The unprecedented confluence of climate change, population boom and the rush to live in cities means that our critical human development will take place in cities. There is an urgent need to implement urban development and management strategies based on an understanding of the finite nature of many resources and of the capacities of ecosystems in the wider regional, national and international context to absorb or break down wastes. In the long term, no city can remain prosperous if the aggregate impact of the production of all cities and their inhabitants' consumption draws on global resources at unsustainable rates and deposits wastes in global sinks at levels that undermine health and degrade the functioning of ecosystems.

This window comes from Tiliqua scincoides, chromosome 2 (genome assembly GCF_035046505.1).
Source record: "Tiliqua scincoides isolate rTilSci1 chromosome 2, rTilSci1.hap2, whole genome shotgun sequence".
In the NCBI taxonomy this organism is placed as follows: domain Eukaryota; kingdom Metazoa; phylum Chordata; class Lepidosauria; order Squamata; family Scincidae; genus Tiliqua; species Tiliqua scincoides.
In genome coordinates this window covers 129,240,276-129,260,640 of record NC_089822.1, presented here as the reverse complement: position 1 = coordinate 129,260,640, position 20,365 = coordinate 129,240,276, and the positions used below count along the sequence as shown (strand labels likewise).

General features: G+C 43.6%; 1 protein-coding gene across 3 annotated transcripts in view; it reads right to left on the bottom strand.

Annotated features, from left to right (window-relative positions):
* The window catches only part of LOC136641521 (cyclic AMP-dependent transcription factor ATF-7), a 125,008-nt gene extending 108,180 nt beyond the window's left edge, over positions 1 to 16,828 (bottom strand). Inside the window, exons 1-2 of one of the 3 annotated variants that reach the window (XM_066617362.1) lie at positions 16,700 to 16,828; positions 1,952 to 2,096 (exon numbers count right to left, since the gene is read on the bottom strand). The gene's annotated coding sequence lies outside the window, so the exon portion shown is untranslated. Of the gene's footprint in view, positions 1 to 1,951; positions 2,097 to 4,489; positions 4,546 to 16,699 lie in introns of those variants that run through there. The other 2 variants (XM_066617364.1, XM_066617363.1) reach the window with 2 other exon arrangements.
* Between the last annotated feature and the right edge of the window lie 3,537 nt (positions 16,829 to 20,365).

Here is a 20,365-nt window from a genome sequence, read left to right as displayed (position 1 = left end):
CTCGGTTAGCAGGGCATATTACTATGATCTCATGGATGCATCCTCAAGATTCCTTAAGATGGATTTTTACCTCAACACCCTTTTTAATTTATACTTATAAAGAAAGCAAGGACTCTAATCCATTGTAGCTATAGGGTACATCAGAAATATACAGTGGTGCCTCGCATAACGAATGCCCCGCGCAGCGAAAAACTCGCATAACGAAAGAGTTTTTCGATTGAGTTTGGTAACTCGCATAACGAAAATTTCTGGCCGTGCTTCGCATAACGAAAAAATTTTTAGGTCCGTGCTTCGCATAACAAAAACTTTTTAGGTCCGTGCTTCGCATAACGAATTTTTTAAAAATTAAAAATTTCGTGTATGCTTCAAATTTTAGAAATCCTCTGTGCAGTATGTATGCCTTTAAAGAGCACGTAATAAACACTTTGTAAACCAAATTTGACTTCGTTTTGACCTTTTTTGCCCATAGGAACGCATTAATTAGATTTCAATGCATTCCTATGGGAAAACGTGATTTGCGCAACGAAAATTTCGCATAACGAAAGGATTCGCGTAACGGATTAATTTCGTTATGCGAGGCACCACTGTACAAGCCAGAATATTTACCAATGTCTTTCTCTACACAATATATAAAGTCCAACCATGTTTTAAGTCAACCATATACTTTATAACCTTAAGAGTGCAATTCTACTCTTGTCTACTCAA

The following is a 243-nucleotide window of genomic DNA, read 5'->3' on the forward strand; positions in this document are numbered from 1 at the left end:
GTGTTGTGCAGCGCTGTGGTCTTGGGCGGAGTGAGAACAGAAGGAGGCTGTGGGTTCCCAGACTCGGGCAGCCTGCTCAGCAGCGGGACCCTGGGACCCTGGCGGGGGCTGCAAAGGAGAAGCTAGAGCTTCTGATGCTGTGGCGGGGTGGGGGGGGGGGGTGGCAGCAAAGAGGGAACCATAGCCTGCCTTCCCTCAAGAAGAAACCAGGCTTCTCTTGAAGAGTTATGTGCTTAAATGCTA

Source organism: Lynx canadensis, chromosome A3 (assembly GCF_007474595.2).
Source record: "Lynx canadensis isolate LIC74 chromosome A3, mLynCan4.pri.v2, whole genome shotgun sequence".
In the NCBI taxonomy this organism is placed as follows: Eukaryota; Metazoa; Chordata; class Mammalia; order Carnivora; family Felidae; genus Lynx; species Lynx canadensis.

London's "footprint", the amount of land needed to supply the capital's basic need for food and paper and to absorb its waste carbon dioxide from energy generation is roughly equivalent to the whole of Britain's farmland.
Are cycling lanes or allotment gardens enough to make urban life sustainable when the ecological footprint of “the city” is entangled with the planetary processes of environmental degradation?